Paul Bloom on Humans and Violence

The truth lies in a middle ground. I disagree that those actions are necessary. In my view, many mass killings occur as you described – individuals commit these acts without perceiving their victims as fellow human beings. This phenomenon is referred to as instrumental violence, where the perpetrators have a specific goal in mind and see others as obstacles rather than recognizing their humanity.

This is obviously what happened in the Nazi concentration camps. People were reduced to machines, treated like animals for labour. But a lot of what goes on in concentration camps is degrading and humiliating, and it’s about torturing people because you think they deserve it. It’s about the pleasure of being dominant over another person.

But if you merely thought of these people as animals, you wouldn’t get that pleasure. You can’t humiliate animals — only people. So dehumanization is real and terrible, but it’s not the whole picture.

Sean Illing

What does that say about us, our psychology, and our susceptibility to this kind of violence?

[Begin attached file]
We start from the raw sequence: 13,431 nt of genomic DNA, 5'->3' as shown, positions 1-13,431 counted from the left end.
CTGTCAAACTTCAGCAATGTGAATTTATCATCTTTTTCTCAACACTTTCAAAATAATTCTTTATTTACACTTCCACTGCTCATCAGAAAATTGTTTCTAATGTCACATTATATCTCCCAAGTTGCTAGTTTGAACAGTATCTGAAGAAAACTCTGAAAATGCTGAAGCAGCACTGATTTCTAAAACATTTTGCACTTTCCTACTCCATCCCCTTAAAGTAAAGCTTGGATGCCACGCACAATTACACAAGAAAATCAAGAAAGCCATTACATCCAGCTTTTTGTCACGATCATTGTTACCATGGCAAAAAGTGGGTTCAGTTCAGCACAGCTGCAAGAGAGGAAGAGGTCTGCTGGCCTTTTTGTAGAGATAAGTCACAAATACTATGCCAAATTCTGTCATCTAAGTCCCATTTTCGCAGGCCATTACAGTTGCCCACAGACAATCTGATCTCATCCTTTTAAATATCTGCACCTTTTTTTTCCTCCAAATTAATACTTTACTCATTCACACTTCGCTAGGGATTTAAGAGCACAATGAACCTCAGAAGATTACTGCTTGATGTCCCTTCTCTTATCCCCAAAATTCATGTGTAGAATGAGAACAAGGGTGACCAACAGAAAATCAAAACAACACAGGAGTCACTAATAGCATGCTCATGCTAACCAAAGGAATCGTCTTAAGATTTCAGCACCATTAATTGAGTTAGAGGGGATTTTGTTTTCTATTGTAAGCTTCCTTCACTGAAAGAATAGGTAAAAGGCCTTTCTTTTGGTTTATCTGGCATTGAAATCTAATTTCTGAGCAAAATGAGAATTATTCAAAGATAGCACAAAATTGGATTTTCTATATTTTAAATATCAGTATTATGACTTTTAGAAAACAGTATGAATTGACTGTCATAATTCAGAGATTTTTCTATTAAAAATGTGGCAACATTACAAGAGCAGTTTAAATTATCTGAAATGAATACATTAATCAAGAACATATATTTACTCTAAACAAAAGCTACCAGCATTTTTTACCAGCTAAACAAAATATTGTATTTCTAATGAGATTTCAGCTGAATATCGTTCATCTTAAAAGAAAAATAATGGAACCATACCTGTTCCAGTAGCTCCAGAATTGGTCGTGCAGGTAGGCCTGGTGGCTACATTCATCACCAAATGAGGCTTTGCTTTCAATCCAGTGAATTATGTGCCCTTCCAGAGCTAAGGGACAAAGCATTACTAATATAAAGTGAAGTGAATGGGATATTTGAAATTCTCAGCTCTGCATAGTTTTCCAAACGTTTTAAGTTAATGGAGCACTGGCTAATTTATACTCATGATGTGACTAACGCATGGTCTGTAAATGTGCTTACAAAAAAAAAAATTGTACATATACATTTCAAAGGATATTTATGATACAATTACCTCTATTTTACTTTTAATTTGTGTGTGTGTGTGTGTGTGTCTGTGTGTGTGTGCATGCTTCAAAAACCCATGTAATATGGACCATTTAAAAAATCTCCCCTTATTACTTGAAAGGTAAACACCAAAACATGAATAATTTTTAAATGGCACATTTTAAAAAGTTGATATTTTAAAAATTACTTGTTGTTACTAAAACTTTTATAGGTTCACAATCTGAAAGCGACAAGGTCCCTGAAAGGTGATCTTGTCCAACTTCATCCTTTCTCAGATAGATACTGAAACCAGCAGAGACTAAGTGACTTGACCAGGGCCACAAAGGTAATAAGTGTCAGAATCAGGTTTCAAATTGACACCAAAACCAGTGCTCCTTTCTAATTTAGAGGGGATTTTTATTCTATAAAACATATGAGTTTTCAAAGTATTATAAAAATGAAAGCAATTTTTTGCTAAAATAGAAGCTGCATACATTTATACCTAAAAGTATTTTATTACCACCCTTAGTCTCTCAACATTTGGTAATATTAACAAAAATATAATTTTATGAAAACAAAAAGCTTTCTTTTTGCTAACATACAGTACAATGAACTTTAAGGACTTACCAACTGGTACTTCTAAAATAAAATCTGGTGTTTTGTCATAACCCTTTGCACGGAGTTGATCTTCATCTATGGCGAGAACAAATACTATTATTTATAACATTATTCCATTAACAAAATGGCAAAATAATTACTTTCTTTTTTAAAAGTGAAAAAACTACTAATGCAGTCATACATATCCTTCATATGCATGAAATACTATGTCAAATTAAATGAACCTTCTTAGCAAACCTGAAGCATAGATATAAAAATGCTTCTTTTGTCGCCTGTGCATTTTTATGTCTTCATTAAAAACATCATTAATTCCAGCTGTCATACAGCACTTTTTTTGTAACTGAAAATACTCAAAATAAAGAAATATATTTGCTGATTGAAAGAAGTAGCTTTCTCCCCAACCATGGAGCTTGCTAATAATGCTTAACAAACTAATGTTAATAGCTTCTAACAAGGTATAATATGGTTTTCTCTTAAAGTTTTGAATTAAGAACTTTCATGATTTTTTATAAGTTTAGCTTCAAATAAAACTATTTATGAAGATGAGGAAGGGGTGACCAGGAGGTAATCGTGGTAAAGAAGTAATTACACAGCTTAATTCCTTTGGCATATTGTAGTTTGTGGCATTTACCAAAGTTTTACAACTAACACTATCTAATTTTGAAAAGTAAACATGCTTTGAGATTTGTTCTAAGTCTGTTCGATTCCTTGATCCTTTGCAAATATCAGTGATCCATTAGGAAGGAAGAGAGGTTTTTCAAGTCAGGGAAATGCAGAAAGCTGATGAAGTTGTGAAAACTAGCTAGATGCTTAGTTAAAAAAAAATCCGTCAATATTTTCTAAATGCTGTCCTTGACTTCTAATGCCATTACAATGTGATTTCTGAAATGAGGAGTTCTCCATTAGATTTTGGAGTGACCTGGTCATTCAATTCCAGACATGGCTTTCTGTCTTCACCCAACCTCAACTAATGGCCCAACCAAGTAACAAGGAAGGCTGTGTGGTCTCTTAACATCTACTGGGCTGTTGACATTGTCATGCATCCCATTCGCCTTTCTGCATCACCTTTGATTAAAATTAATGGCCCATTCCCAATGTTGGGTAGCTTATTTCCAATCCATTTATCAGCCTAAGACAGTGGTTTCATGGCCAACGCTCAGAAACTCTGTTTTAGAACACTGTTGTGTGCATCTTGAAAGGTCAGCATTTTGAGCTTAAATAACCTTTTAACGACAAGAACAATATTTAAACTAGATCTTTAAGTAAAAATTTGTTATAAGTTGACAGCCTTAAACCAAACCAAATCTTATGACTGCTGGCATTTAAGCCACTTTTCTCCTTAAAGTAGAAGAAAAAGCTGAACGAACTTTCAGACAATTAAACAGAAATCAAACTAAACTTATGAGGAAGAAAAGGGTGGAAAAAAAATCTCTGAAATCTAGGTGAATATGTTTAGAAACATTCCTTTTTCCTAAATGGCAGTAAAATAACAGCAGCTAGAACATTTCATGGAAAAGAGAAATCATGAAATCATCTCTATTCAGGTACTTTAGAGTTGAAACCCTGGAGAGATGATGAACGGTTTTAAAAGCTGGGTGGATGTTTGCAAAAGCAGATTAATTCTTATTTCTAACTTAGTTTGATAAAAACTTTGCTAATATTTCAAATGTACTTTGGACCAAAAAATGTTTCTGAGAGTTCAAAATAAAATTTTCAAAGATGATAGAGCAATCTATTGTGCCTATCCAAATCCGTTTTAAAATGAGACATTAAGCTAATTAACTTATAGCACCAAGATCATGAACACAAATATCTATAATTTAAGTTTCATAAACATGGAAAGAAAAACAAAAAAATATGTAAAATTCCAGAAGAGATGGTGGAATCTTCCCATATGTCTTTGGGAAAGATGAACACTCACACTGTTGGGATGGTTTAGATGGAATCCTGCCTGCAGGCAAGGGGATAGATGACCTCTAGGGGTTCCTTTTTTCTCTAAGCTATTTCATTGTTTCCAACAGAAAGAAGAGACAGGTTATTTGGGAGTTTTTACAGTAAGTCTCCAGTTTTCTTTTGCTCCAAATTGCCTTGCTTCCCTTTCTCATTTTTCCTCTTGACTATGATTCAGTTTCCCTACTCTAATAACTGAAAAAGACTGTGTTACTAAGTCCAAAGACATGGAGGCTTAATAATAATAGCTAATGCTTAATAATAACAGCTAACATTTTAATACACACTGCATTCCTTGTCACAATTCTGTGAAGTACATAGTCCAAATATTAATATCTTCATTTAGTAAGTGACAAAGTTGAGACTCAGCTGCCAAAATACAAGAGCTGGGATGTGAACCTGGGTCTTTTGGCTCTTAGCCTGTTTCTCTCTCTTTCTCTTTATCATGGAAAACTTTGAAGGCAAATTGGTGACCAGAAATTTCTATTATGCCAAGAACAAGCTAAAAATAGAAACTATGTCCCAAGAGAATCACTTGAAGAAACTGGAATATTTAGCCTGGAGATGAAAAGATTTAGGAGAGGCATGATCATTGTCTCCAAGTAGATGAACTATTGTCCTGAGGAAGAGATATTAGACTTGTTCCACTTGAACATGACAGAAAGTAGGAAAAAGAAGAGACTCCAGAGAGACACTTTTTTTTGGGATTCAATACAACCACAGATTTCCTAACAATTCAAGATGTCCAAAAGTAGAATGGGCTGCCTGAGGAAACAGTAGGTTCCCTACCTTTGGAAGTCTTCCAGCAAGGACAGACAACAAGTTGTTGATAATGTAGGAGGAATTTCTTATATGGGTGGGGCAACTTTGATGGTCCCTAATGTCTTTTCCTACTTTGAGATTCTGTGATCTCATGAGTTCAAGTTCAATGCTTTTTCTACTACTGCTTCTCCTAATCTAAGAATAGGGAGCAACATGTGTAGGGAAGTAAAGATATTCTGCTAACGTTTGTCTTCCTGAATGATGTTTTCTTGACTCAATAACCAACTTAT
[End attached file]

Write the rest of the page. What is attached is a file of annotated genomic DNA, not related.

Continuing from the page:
Paul Bloom

Think about it this way: We’re all sensitive to social hierarchies and to a desire for approval and esteem. So, we often fall to the social pressures of our environment. That’s not necessarily evil. I come into my job as a professor, and I want to do well. I like the respect of my peers. There’s nothing wrong with that.

But our desire to do well socially can have an ugly side. If you can earn respect by helping people, that’s great. If you can earn respect by physically dominating people with aggression and violence, that’s destructive. So much depends on our social environment and whether it incentivizes good or bad behaviour. Full Story


Why are Teenagers Killing Each Other

Regarding the question of whether humans are naturally violent, it could be argued that incidents like teenage violence lend some support to that claim. The story below serves as just one example among thousands, illustrating how today’s teenagers seem to be resorting to violence more frequently.